The communities were affected by an oil spill caused by the oil company in 1970.
A five-member panel of justices dismissed the application on the grounds that it had no merit since the court had taken a decision on the appeal and the court could not reverse itself.
The judgement prepared by Centus Nweze and read by Chukwudumebi Oseji on Friday in Abuja, held that the application had no merit.
The Supreme Court had issued the N17 billion order in favour of Ejama-Ebubu in Tai Eleme Local Government Area of Rivers.
The counsel to the communities, Lucius Nwosu, told journalists that the judgement sum, with interest accrued over the past 31 years, was about N182 billion.
Mr Nwosu had in September, at the hearing of the application, prayed the apex court to not only dismiss the application, but to also punish all the senior lawyers in Shell's legal team for filing the judgement review application.
Mr Nwosu said the application was an attempt to ridicule the integrity and finality of the decisions of the apex court.
He further argued that the fresh appeal by Shell, which was filed seven months after the initial appeal was dismissed, was a calculated attempt to move the Supreme Court to sit on appeal over its final judgement.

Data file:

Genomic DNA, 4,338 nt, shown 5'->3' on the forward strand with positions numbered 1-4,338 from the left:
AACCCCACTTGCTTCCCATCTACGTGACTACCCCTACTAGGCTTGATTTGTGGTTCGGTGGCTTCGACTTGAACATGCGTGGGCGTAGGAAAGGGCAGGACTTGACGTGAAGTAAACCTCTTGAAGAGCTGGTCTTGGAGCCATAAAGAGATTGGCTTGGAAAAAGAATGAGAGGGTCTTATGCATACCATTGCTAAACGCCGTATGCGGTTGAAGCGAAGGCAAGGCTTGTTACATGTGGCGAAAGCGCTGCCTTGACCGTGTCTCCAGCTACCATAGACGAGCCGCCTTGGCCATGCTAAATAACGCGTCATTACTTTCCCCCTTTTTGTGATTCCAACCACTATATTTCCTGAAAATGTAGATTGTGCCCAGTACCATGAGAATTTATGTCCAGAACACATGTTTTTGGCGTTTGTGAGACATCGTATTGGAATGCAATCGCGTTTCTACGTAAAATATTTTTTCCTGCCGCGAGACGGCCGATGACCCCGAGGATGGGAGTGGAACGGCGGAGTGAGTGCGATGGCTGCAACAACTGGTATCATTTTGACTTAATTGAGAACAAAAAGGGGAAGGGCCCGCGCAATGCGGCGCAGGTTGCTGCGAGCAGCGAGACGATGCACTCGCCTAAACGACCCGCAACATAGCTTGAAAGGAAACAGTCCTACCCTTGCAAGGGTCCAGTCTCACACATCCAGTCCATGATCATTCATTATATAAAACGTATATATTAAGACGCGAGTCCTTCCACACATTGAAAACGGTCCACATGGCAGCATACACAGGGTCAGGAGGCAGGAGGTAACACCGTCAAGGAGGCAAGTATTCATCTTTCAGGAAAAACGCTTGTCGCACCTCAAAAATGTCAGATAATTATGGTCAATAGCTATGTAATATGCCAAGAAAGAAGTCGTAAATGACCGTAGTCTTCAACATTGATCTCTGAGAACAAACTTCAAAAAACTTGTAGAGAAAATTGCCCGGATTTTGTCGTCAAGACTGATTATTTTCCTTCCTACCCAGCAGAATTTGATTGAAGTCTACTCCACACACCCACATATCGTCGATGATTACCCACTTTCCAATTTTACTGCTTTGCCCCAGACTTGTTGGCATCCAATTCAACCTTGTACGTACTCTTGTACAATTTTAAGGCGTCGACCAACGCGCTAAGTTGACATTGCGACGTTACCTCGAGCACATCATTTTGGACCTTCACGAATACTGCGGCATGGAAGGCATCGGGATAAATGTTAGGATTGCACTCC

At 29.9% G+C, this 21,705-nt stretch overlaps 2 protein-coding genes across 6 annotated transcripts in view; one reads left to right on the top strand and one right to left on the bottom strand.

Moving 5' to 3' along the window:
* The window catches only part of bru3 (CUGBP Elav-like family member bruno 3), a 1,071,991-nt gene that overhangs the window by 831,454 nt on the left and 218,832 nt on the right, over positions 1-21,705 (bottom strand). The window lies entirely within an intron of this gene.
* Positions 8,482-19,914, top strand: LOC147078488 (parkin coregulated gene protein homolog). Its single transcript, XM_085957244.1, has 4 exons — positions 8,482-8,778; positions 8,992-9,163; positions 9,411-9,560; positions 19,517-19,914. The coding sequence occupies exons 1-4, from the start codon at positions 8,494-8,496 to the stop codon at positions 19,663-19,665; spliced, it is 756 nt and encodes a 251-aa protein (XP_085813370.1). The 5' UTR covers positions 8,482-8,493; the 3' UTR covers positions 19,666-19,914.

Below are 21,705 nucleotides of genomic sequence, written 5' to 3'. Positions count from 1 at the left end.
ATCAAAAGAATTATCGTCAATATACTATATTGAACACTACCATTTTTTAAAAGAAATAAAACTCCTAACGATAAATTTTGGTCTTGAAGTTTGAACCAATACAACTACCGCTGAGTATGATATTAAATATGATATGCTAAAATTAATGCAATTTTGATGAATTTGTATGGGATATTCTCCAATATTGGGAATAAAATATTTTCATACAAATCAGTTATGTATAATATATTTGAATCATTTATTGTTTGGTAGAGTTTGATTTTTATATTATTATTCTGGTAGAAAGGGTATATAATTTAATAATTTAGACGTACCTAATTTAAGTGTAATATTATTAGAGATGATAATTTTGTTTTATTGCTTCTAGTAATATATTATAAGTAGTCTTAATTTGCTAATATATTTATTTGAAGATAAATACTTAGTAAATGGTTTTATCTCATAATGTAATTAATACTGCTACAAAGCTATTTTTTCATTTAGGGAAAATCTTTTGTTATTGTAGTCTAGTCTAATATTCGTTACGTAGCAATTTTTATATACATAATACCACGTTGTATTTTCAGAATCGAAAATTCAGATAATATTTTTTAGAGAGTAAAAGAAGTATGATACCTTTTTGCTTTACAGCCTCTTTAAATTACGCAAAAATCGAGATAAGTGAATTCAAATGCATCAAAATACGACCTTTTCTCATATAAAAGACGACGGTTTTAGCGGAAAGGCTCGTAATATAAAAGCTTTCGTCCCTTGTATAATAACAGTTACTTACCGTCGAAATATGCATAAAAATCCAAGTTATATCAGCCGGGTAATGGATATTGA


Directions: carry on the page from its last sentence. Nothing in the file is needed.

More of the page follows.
Mr Nwosu also told the apex court that the same Shell that was reluctant to pay damages to Nigerian victims of its oil spillage had in similar situations paid over 206 million dollars to victims in Mexico.
He said the previous litigation lasted over 30 years before the N17billion damages was awarded against Shell by the Court of Appeal.
One of the parties in the suit, a community leader, King George Osaro, told journalists that people of his community were overwhelmed with joy that the matter would finally be put to rest.
“We are really overwhelmed by the decision of the Supreme Court today because this will bring this whole Shell drama to an end,” he said.
“We feel vindicated from all the suffering the company has put us through. We advice Shell to retrace it's steps and do what is right.”